Weathered skin, crow’s feet, sags and wrinkles – I look with alarm at myself in the mirror as years go by. But on someone else, some ancient crone in some faraway place, these same qualities draw me in. Time’s tracks, on someone else, imply wisdom and endurance. They tell stories.
And so it is that I’ve spent a fair bit of time over the past couple of years with my photographer sidekick, Joe Coca, collecting material for a book on the weaving elders of the Peruvian highlands. The idea was for our friend Nilda Callañaupa of the Center for Traditional Textiles of Cusco to go with us into farflung communities of the Cusco region and interview weavers of the older generation in their native Quechua language while Joe did portrait photography. What a trip.
We went to nine villages in all. Santo Tomas was a good eight hours away from Cusco on mostly dirt roads that switched back and up to passes at altitudes of 16,000 feet or more. Accha Alta was on a road under construction (so we had to travel before dawn, before they closed the road for the day); it wound past ancient long-abandoned pre-Inca ruins. At Patabamba, we were led up the mountain from the village to a high lake where llama pasturing and potato harvest were the order of business. Every day was a surprise and an education.
Many of the men and women we met had never had their picture made, maybe never even looked in a mirror. When we showed them their images on the computer screen, some laughed, some were appalled. “I didn’t know I was so old!” was a common reaction. Joe would say, “Asirikuy” or something like that, the only Quechua we knew except for thank you. “Smile?” they would say. “Why should we smile?”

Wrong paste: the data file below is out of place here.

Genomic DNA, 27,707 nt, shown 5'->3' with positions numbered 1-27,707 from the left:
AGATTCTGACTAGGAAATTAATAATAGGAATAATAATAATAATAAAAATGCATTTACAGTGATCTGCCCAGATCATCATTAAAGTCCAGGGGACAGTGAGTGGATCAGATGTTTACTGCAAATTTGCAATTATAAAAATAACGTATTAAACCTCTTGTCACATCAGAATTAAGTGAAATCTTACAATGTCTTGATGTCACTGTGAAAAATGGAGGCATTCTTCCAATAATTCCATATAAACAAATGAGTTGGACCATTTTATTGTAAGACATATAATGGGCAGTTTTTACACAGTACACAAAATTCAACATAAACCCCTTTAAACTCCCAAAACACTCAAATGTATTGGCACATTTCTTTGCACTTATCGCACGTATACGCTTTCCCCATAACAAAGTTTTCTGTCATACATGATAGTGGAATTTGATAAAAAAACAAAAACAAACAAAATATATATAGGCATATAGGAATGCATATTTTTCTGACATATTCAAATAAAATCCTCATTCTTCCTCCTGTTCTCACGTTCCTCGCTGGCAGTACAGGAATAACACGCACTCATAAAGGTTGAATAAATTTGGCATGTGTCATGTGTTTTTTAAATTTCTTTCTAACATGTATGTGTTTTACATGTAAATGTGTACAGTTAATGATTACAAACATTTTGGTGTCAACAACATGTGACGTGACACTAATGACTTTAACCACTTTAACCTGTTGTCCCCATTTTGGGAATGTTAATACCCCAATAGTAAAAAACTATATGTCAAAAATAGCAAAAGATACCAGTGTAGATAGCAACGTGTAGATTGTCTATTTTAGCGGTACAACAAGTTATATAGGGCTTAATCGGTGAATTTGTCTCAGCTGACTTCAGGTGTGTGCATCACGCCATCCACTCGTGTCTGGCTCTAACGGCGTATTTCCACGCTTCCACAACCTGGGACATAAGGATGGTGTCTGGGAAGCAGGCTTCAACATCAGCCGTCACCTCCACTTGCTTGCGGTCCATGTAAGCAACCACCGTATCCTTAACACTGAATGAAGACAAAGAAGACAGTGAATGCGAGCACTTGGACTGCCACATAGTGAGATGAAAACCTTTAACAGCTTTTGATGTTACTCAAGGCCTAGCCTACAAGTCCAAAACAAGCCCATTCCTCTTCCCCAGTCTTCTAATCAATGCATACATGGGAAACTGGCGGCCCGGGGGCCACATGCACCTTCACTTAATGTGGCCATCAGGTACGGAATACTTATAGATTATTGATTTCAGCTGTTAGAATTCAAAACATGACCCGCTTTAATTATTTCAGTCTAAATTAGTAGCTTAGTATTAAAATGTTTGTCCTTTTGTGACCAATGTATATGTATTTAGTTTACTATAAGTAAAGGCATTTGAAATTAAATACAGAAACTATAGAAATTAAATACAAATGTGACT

The stories they told ranged from sad to poignant to stalwart to brave. Most of the women in some villages were widowed, some at an early age. Many had raised children on their scant earnings from their weaving. Many had endured the loss of children, the hardships of working under the bygone hacienda system of land ownership, the rigors of living out their lives in small, unheated, unlit mud houses with open cooking fires fueled with llama dung.
But it wasn’t all grim, not by any means. They recalled years of good harvests, festivals with dancing and chicha and plenty of potatoes. They spoke lovingly of their sheep, their alpacas, their crops in good years, their treasured textiles.
Chris Franquemont, who lived for many years in the Cusco region, is working with Nilda on the text. The book will be out in November, in time for Tinkuy de Tejedores in Cusco. You’ll be hearing more about it. Meanwhile, I’ll be off to Guatemala in a few days to track down more of those gorgeous old weavers with stories to tell.